Riding her was out, as my husband, who stalwartly saw me through a rough bout of breast cancer only two years before, made me promise I would not ride Neela again while she was pregnant. He wasn’t sure if raging hormones were the cause, but if they were a factor, it was a sure-fire way to keep me safe for the next eight months.
It hurt my heart more than my head to see him sitting in a hospital room chair, again, looking at me with that I’m-worried-sick-but-acting-cheery-for-you smoke screen in his eyes, again, so I agreed.
One good friend immediately urged me to sell Neela. I’m not doing that, either, because I’m clinging to the truth of what I knew about my mare before this happened: She’s basically a very sweet horse, and I love her for that. She’s also reluctant to move her feet and lacks confidence, an emotional state that I’m now familiar with when it comes to her. Not knowing what I did so wrong that day is incredibly unnerving.
We would work through this together, I decided, and do it from the ground. First I would have Neela checked from head to hoof for any physical problems that could have contributed to her blowups. After that, I would enlist the help of a natural horsemanship trainer here in Washington state who specializes in teaching horses at liberty.
I will be sharing all of it with you here in the weeks to come as I strive to peel away our layers of fear and create a new relationship with my horse.
Each summer, horse owners travel with their horses to explore different parts of North America. The summer heat and bugs create a melting pot for equine viruses to keep travelers from enjoying the summer and horse events. This year, equestrians are faced withEquine Vesicular Stomatitis. So far, the virus has been reported in Colorado and Texas with the first detections in southern Texas in early 2014.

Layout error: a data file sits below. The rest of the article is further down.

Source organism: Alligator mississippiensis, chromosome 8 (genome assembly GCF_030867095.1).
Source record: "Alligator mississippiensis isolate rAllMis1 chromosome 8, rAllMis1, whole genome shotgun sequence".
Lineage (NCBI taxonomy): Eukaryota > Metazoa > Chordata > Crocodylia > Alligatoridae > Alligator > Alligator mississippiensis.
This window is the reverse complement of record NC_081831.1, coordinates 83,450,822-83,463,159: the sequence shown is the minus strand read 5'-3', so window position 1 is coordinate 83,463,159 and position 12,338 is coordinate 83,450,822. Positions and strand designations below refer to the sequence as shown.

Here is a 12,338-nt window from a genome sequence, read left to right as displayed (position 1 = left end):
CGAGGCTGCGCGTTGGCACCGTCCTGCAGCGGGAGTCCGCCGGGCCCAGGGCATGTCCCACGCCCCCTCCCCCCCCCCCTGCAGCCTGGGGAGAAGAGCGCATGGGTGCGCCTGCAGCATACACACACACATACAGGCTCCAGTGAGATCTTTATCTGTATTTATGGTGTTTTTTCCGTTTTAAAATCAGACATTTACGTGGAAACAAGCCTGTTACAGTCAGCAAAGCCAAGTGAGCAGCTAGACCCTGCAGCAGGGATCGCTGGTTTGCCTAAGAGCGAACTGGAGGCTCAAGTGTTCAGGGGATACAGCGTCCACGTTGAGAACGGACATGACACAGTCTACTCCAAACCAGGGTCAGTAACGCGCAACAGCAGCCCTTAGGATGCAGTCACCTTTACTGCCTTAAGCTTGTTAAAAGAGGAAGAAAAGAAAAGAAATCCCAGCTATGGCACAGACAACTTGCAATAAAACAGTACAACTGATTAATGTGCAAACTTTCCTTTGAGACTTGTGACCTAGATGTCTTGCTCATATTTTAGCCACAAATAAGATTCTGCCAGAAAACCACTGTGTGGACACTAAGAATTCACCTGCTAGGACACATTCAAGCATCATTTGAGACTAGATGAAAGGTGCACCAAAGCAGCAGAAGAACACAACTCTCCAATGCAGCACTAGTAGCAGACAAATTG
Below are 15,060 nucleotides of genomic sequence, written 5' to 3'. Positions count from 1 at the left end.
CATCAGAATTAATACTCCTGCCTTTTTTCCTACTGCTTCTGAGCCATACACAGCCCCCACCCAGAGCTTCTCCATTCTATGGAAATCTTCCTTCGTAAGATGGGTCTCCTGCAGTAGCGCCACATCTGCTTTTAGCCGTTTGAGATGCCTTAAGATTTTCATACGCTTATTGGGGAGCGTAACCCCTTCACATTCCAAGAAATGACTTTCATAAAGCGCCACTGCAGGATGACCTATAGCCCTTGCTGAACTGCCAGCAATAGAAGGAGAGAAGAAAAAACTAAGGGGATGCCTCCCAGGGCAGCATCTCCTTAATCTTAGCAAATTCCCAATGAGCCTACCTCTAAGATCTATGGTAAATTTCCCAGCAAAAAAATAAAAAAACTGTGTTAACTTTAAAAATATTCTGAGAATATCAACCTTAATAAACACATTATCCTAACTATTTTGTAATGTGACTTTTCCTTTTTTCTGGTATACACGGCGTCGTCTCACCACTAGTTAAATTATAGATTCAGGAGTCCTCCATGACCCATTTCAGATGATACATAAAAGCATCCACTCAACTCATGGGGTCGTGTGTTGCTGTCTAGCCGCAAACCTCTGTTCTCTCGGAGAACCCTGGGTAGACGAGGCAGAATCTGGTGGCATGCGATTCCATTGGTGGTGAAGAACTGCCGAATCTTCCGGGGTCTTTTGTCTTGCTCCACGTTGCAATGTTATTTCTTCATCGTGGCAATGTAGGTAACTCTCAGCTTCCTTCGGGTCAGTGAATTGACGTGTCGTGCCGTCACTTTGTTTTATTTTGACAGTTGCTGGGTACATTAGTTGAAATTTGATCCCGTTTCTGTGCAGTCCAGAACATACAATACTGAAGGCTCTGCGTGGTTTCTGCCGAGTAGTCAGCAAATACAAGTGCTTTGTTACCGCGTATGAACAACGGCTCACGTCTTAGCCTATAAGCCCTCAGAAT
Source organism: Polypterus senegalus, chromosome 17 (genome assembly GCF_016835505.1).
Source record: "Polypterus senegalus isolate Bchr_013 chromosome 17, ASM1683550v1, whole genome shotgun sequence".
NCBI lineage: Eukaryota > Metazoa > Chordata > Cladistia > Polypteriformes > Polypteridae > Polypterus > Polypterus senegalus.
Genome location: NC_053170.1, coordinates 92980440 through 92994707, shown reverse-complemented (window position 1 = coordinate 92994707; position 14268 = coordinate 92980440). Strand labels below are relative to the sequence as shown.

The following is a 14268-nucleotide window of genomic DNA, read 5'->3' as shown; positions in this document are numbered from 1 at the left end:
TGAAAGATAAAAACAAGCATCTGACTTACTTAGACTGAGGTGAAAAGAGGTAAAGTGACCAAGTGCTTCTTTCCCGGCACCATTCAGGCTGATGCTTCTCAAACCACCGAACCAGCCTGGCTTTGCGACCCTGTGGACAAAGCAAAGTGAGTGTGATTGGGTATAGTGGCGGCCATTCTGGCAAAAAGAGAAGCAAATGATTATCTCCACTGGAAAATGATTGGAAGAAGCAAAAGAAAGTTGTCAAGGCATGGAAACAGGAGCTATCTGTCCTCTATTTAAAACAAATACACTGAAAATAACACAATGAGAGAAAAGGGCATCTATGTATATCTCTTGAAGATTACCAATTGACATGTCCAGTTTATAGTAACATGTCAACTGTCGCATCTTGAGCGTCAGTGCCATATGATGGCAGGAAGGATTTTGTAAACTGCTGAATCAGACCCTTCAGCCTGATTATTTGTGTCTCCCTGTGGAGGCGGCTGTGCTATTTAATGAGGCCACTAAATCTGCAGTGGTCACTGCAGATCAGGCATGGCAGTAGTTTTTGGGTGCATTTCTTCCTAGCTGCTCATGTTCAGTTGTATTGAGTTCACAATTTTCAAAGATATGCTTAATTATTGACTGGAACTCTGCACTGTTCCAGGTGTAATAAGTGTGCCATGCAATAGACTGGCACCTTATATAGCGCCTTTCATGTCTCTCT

In mid-July, the first case was reported in Colorado from the National Veterinary Services Laboratory.
Equine Vesicular Stomatitis afflicts not only horses, but any livestock, wildlife and even humans. It is a contagious disease, but rarely life threatening. Though not completely understood, the transmission of this virus is thought to be mainly through insects. Equine Vesicular Stomatitis can be painful as it causes oral blisters and sores making it hard for horses to eat or drink. Appearance of the virus can take up to eight days after contamination. Early symptoms are slight fever, excessive drooling, and small blisters that appear around nostrils, gums, tongue, lips and corners of the mouth. Some lesions may also appear around the coronary band which may cause some lameness.
If you are planning to travel with your horse, extreme precaution should be taken. Be aware that some equine shows have canceled or re-scheduled to prevent this virus from spreading. If you decide to travel, it is important that you keep up with fly spray and even disinfect your trailer before and after your trip. Avoid going to large horse shows and trail rides as riders come from all over the country. As previously stated, it can take up to eight days for the virus to surface, so you may be around horses that are infected without knowing.
Should you suspect your horse has been infected, you may want to place him in quarantine. To confirm if your horse has fallen to Equine Vesicular Stomatitis, you will need a blood test performed by your veterinarian. If you have a confirmed case, horses should not be moved or brought to your property.